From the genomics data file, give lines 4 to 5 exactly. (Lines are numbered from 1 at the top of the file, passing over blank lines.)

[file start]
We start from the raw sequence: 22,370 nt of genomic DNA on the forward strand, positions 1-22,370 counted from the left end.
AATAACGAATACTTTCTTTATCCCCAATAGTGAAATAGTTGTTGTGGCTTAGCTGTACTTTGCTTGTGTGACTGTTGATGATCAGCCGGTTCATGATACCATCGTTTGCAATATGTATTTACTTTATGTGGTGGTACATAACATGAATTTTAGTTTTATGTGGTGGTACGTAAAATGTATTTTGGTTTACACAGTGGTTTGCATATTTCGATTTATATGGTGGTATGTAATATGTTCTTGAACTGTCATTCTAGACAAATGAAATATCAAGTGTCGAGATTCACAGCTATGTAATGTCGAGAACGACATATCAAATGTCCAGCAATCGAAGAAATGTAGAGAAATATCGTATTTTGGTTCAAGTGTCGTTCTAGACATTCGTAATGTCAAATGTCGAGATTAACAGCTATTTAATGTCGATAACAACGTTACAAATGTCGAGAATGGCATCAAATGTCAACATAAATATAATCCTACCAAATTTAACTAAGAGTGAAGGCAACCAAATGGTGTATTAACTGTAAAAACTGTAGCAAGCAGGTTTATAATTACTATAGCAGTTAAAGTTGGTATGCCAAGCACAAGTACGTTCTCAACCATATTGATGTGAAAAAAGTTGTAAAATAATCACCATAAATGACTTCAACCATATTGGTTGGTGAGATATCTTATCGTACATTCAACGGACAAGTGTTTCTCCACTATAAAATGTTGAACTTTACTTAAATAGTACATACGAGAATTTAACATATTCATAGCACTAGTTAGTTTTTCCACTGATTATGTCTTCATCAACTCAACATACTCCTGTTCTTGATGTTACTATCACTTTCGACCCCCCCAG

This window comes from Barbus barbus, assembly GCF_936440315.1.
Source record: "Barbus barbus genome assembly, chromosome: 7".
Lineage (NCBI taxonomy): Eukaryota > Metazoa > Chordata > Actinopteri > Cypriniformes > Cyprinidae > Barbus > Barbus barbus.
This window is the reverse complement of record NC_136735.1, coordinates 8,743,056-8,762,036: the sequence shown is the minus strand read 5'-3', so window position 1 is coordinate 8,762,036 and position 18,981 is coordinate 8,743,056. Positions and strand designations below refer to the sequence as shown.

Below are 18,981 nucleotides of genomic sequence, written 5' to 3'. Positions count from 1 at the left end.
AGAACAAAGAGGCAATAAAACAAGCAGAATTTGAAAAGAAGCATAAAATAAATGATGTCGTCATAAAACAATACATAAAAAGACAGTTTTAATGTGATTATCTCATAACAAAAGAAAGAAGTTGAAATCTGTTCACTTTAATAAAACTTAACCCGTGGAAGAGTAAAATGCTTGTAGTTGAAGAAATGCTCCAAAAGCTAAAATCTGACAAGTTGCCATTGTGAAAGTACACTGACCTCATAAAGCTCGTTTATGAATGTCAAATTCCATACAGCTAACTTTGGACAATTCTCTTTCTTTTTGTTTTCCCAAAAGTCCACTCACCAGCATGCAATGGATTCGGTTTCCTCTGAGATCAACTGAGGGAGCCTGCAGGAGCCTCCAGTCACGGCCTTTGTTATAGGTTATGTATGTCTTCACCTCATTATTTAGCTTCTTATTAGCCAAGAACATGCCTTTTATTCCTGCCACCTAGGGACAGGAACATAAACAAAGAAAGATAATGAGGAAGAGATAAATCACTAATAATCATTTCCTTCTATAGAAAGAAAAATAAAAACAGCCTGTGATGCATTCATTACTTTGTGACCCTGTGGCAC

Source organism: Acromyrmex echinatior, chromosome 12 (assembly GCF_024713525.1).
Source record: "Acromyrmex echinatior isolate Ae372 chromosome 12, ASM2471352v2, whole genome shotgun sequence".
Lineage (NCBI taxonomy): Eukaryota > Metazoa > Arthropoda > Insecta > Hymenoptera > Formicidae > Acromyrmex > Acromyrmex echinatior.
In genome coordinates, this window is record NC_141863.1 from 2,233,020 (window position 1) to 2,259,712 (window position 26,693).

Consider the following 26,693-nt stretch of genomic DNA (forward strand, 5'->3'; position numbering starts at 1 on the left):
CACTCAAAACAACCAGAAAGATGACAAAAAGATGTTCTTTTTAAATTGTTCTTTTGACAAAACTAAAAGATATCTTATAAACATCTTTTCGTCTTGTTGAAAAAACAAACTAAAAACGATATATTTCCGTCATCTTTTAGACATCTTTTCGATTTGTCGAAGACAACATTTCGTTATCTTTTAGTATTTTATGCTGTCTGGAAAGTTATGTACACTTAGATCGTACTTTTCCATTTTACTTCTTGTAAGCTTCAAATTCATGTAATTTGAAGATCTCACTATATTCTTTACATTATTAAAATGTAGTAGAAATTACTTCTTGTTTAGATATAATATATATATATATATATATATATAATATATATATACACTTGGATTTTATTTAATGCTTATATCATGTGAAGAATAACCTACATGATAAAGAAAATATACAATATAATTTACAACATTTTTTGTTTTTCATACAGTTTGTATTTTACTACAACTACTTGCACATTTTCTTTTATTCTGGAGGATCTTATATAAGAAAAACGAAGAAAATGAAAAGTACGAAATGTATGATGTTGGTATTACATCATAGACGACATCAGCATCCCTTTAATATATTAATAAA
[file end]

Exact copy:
Source record: "Barbus barbus genome assembly, chromosome: 7".
Lineage (NCBI taxonomy): Eukaryota > Metazoa > Chordata > Actinopteri > Cypriniformes > Cyprinidae > Barbus > Barbus barbus.